Over the last few years my family has been keeping ex-battery hens – they are about 18 months old and have had a horrendous life kept cooped up in small cages in large warehouses. As much as we love these little bundles of joys and eggs it can be a drudge getting up in the early morning letting them out to roam the garden because the sun is up and bright at 5.00am!!
It would be great if we could have an automated door that could open just after sun rise and close half an hour after sunset where hopefully they are all cosying up to each other in the coop. Sadly there have been times we have forgotten to lock them safely away and discover the horrible consequences when a fox has attacked and killed some of them.
This instructable brings together a number of ideas I have seen on the web to create an Arduino Chicken Coop Controller (ACCC) to automate a chicken coop door and where possible I will give direct credit to those people designs/code I have adapted to create this personal sleep saving device. Many thanks to those who have shared their great ideas which has spawned this device.
The main features of the ACCC:
- Based on the Arduino architecture for easy prototyping and adaptation to your coop requirements
- Uses common parts easily found at you local DIY/hardware store/shop such as cheap electric screw drivers
- Uses a real time clock to maintain time even when the device is temporary disconnected from power
- Adjusts the opening and closing times of the door according to the current month – you can set it to your own timezones
- Provides a manual override just in case one of your lovely darlings misses sunset!
- Provides a min and max temperature reading inside the coop from midnight so you can keep an eye on your brood’s welll-being
- A display which can be switched on and off to read out the current ACCC status and will not disturb your feathered friends sleep at night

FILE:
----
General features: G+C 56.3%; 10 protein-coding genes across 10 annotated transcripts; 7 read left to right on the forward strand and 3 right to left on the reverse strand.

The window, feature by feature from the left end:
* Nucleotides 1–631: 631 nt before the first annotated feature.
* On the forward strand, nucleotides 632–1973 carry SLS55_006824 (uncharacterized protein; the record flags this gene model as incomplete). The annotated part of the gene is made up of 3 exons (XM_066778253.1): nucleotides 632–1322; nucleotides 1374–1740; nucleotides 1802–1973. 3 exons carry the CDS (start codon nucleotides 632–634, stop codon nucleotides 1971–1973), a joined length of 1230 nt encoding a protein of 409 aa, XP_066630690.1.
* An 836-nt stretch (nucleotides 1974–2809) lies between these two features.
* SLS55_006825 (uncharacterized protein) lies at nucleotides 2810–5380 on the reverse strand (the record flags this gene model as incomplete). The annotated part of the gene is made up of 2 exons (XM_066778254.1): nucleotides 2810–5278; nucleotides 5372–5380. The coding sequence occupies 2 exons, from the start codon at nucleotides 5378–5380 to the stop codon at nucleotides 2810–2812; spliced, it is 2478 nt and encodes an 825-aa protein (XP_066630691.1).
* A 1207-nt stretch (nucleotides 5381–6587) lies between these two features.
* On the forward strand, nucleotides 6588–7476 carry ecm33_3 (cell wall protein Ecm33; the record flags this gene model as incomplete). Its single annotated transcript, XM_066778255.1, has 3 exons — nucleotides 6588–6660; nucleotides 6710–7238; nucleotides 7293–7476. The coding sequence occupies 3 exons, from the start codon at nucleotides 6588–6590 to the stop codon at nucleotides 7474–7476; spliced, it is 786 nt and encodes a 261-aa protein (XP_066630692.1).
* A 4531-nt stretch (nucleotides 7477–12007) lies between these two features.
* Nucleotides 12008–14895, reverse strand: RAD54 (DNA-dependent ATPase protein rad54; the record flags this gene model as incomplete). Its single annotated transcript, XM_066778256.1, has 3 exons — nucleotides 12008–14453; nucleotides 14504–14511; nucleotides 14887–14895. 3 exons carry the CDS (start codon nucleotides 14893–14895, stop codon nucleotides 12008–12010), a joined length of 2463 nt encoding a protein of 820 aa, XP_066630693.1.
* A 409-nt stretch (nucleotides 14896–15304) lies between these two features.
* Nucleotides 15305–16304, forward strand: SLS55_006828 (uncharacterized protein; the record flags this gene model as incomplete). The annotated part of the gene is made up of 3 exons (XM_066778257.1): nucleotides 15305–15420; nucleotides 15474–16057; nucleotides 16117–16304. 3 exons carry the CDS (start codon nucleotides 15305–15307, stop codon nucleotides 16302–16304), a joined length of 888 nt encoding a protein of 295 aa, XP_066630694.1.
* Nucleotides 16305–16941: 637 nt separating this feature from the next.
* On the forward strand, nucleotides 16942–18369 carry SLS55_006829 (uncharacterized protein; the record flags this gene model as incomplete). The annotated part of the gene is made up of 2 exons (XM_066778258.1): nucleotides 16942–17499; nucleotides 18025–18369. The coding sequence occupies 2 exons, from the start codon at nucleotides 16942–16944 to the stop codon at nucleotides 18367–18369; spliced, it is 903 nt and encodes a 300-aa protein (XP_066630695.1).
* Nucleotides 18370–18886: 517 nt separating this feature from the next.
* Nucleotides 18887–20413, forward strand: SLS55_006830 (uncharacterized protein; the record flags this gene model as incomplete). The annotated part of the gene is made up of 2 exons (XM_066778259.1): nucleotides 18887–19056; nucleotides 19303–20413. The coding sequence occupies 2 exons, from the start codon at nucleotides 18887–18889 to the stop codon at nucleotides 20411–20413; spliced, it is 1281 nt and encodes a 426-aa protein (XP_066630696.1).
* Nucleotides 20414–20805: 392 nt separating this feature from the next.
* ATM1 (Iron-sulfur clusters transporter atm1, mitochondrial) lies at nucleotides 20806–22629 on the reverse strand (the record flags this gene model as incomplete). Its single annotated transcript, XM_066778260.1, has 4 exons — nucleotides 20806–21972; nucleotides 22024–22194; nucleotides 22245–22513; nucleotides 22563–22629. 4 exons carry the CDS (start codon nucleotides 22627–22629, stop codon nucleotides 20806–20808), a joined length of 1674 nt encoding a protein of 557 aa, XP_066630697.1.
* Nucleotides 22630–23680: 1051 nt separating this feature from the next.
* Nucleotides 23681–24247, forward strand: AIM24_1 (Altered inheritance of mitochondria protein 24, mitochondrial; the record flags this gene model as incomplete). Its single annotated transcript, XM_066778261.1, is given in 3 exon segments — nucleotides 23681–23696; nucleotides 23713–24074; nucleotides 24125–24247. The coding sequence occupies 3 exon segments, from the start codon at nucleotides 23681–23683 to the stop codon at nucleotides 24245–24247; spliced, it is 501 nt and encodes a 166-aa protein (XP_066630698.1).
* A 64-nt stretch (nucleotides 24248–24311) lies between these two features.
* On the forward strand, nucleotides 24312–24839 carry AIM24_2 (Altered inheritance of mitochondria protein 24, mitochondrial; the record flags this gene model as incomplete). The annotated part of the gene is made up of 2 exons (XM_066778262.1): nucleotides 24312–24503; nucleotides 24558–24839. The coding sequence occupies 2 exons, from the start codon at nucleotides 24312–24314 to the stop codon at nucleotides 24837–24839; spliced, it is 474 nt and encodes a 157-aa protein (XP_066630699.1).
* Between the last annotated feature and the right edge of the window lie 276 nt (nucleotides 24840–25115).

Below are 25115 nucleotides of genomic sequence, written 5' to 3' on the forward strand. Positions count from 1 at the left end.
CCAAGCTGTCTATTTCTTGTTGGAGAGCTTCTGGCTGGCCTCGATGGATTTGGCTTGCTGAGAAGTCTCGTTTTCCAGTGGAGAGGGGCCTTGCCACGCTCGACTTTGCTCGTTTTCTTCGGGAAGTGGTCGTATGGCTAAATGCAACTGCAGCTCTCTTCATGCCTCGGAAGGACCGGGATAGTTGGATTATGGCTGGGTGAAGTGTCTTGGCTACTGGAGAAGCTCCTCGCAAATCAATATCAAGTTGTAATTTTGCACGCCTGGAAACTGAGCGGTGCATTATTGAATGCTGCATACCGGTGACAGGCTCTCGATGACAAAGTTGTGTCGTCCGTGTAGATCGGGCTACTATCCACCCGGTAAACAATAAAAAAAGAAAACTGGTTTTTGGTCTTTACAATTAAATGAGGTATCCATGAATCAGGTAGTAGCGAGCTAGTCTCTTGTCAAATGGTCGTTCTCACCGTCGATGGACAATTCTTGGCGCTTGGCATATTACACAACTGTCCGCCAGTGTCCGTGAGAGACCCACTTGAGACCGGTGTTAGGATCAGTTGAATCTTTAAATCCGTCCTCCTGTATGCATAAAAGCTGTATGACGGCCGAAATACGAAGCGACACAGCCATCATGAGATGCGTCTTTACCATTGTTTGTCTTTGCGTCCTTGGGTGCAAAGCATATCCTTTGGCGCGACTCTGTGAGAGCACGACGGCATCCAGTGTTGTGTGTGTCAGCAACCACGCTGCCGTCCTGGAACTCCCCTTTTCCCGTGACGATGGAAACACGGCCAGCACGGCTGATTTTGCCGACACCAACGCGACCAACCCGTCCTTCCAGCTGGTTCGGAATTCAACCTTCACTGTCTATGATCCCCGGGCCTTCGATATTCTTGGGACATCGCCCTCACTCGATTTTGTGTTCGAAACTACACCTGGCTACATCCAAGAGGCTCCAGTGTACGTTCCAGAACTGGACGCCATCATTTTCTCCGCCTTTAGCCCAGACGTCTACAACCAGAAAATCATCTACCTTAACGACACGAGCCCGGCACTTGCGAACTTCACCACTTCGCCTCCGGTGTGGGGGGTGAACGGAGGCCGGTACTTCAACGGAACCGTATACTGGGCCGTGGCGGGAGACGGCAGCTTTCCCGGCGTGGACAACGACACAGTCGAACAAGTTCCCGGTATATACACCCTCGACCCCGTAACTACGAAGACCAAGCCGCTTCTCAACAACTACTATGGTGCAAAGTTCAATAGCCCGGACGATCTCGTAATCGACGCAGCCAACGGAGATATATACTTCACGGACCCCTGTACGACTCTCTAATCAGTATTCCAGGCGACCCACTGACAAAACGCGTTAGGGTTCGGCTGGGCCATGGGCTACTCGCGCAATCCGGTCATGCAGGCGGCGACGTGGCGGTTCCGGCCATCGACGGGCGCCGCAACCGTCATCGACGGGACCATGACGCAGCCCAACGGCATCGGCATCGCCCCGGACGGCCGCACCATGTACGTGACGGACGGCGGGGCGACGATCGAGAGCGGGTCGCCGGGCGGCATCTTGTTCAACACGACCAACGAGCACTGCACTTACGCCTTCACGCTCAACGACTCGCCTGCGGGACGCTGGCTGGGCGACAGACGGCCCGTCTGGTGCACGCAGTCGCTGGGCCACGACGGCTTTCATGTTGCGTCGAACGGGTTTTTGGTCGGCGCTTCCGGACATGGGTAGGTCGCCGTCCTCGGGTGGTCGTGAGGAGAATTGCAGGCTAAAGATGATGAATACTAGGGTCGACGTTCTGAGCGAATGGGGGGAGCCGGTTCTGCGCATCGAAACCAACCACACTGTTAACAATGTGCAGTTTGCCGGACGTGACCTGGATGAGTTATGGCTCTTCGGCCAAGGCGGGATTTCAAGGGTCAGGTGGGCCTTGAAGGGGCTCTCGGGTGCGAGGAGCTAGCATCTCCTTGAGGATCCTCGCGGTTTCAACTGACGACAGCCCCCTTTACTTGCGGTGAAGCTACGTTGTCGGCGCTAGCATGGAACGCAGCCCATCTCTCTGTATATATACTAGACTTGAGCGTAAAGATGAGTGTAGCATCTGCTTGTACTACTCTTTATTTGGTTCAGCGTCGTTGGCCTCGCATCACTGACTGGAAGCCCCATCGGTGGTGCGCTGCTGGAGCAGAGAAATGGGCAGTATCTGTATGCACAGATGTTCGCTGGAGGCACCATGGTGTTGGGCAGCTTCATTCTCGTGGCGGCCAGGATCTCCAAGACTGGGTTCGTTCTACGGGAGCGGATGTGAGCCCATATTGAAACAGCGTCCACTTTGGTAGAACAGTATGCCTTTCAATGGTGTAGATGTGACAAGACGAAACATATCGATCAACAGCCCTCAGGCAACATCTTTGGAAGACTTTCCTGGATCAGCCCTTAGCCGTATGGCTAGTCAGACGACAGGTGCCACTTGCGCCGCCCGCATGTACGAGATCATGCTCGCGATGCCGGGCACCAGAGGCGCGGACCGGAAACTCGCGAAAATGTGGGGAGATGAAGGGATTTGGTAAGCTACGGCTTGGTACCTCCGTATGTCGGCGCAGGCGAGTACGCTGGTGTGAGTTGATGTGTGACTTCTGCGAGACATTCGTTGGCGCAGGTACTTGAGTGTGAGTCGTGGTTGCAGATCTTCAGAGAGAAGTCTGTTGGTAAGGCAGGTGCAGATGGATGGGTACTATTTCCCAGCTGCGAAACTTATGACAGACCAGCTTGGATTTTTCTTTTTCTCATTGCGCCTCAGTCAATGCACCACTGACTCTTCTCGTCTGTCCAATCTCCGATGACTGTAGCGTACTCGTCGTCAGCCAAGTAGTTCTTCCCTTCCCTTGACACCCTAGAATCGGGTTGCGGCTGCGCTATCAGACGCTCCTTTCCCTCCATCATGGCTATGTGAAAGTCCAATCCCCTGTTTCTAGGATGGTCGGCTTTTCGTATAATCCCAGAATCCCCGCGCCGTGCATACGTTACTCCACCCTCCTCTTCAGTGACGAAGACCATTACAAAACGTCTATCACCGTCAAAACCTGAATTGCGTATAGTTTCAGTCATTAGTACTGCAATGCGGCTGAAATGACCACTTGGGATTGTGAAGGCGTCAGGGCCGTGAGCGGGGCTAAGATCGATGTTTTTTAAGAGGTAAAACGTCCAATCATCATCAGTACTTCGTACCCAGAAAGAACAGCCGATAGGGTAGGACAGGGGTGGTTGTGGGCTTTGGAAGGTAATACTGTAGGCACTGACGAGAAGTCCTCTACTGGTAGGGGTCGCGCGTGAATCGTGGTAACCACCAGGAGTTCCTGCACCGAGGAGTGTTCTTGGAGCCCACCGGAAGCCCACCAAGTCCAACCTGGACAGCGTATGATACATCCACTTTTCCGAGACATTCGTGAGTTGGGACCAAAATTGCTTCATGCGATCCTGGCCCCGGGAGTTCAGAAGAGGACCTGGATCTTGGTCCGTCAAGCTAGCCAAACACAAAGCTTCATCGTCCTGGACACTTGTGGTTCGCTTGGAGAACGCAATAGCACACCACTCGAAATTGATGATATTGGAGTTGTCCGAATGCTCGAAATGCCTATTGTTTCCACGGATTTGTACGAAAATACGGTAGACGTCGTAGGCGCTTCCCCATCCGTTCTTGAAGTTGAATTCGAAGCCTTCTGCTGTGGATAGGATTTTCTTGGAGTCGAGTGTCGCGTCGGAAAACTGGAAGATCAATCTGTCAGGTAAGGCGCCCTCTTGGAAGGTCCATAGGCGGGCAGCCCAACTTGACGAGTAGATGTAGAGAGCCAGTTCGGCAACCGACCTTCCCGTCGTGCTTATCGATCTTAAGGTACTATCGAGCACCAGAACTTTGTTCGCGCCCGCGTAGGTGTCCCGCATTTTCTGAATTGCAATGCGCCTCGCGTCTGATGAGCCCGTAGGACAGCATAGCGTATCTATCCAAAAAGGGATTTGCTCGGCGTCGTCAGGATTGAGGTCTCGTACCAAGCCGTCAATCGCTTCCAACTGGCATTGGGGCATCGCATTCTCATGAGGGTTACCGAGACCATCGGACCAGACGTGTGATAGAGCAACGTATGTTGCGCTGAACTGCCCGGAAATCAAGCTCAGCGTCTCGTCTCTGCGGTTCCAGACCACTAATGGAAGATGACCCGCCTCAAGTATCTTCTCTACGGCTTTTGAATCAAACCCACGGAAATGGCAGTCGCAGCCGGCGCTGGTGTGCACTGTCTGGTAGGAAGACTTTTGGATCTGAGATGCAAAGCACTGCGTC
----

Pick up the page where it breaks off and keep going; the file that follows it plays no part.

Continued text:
Most of the electronic components were sourced from eBay and I estimate the whole device excluding the wood was under £30
Step 1: Building the door
The door is based around a design by Clint Fisher which I discovered on YouTube. This is a brilliant design as it actually locks in your precious darlings regardless how scrupulous the local fox or other vermin are in trying to prise open the door. You could use a simpler design of just a sliding up and down sheet of ply. It is up to you on how complicated you want the door – just don’t make it out of solid steel as the motor will struggle to lift it.
Clint didn’t actually provide the plans on his YouTube link so I set about to recreate them and I have attached a PDF file which you can scale to your needs. I hope from the series of pictures and my video file you can see how the door assembles and works.
- I would advise using the acrylic sheet facing plate rather than plywood as it provides a frictionless face for the pieces to move freely
- You really need to see it moving to make sure it works freely and you know where to make any tweaks
- It really looks cool and you should show off your handy work
Most of the pieces can be cut from 3/8″ (10mm) ply using standard tools such as cooping saw, jig saw or a small band saw if you are fortunate to have one. I have included the plans and templates. If you print them on A4 paper the door levers and round are to scale. You can always use a PC print driver scaling function to make sure they come out as the correct size.